St Gregory’s Court, South Shields, Tyne & Wear NE34
A plain inter-war church which was extended and re-orientated in 1982. It contains several pieces of sculpture by local artist Fenwick Lawson.
The parish was erected in 1929 when the present church was built and the first resident priest arrived. Initially the house to the north of the church served as a presbytery, while a hall occupied the site to the south of the church. The church was approached by a path from Sunderland Road straight to the west doors. In 1977, a new hall was built to the southwest of the church. In the early 1980s, the church was re-orientated, with the sanctuary in a newly-built apse off the north side. The architect for the re-orientation and reordering was Ralph Pattisson of Ainsworth Spark Associates, Newcastle. The contractors were Messrs Sadler Brothers (Builders) Ltd, Newcastle. The church was consecrated on 3 September 1982.
During the 1980s or 1990s, a flat-roofed children’s room extension was added to the liturgical north, a new presbytery was built on the site of the first hall and corridors linking all three buildings around a central courtyard.
The church originally faced east. However, following the reordering of 1982 the sanctuary is now located at the north. The following description uses the conventional liturgical orientation.
The church has brick walls laid in stretcher bond with a slate roof. The plan is rectangular with a projecting three-sided apse at the central of the long east wall. The church has no visible main façade, as its west elevation which faces the courtyard is obscured by the glazed corridor linking it to the hall and the presbytery. The former east (now south) elevation with three stepped oblong windows overlooks St Mary’s Avenue.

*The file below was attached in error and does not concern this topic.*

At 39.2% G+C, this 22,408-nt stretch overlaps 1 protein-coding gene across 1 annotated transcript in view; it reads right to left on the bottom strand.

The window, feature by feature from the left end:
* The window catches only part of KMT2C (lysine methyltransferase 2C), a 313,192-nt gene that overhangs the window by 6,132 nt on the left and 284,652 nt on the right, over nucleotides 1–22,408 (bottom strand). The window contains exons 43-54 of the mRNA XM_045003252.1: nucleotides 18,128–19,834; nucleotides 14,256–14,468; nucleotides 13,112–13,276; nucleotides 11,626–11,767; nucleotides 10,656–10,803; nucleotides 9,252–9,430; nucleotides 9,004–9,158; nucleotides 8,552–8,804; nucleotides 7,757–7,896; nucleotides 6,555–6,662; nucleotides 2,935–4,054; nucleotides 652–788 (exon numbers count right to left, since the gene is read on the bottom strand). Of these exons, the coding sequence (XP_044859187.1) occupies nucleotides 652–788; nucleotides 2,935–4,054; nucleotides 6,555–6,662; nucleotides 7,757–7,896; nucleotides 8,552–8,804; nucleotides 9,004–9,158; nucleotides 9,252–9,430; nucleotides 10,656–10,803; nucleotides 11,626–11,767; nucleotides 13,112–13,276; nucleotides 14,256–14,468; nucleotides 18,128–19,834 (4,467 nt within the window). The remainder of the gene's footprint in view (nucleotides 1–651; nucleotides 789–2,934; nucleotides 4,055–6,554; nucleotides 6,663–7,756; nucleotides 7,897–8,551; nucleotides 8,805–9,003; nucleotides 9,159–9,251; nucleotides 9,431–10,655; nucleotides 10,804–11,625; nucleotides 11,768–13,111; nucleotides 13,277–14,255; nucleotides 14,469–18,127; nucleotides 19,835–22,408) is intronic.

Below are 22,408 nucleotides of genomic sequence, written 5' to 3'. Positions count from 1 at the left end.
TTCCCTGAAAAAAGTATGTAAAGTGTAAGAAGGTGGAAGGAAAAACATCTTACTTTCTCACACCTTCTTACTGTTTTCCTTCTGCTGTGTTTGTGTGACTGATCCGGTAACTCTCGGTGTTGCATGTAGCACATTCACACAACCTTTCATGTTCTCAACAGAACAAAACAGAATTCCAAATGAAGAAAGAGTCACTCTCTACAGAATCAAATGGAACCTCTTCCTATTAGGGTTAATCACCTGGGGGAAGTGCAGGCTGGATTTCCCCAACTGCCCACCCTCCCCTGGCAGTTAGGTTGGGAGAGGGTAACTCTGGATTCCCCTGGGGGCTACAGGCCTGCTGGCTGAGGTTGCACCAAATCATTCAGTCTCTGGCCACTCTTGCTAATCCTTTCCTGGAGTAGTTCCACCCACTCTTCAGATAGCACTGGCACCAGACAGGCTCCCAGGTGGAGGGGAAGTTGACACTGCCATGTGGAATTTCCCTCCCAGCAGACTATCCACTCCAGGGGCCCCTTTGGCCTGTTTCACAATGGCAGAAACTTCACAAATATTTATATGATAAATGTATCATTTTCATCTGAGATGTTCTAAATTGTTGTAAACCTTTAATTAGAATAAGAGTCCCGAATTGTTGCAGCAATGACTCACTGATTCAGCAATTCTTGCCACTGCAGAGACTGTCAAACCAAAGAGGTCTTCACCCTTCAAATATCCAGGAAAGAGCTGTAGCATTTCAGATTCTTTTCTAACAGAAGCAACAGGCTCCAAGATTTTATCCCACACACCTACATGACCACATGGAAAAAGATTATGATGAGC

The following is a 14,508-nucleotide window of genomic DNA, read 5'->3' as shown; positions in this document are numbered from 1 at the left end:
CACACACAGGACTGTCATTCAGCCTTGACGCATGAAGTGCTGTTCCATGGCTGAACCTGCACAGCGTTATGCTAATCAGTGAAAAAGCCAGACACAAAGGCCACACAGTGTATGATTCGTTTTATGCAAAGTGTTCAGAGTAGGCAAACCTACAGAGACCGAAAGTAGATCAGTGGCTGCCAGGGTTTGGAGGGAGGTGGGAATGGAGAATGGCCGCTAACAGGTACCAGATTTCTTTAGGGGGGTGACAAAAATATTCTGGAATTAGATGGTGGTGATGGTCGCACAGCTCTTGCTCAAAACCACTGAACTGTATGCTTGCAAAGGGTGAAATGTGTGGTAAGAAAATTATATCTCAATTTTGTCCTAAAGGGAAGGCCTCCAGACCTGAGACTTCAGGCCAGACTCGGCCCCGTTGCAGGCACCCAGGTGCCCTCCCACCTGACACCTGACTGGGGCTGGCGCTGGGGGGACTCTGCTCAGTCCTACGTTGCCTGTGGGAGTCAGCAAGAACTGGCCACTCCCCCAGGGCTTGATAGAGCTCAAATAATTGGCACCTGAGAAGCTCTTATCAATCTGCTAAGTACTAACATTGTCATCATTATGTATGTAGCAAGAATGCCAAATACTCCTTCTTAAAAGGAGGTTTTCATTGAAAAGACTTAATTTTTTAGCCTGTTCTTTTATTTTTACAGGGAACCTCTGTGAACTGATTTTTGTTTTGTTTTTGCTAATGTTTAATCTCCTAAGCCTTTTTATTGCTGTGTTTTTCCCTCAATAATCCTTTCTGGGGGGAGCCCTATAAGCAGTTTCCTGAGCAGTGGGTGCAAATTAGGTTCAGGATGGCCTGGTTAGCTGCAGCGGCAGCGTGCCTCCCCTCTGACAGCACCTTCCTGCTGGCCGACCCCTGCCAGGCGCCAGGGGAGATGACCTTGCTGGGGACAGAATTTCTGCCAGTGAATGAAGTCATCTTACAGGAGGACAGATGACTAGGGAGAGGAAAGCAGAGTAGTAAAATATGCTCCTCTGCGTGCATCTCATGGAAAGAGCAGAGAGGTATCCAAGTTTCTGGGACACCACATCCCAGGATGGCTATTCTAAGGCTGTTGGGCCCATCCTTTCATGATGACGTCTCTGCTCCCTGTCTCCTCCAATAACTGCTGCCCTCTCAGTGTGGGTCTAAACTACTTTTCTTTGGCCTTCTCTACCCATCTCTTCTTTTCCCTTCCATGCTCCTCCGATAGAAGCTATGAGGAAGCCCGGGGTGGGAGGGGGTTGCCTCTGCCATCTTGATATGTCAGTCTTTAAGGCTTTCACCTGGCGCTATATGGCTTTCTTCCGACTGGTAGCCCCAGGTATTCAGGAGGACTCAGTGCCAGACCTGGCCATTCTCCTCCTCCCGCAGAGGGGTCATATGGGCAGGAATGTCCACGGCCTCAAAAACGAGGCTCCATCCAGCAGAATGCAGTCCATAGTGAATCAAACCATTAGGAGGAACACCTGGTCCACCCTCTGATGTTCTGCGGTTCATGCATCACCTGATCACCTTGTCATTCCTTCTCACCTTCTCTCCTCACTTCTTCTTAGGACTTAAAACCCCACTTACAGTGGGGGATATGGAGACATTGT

The seven-bay interior has an open king-post roof and rendered walls. The north wall has an octagonal gable window above the baby room in the former main entrance which has two windows to the nave. The west wall has three square windows and two entrance doors. The sanctuary has an octagonal timber platform below two skylights and a suspended statue of the Risen Christ, by Fenwick Lawson (b.1932). The tabernacle is set into the wall between two thin lancets filled with blue and red glass. The brass door of the tabernacle depicts the pelican in her piety, framed by a marble surround. Lectern, chair and altar are a matching set of roughly-hewn local stone. Also part of that matching set is the octagonal stone basin (usually filled with goldfish) beside a more conventional octagonal marble font. Other pieces by Fenwick Lawson include the timber paschal candlestand, a wall-mounted dove above the goldfish basin, the timber processional cross and a timber Annunciation sculpture. A modern pipe organ stands in the southwest corner. Initially, the seating was arranged in four blocks of pews centred on the polygonal sanctuary. Now, it consists of four blocks all facing east.
Architect: Not established; Ainsworth Spark Associates
Original Date: 1929
Conservation Area: No
Listed Grade: Not Listed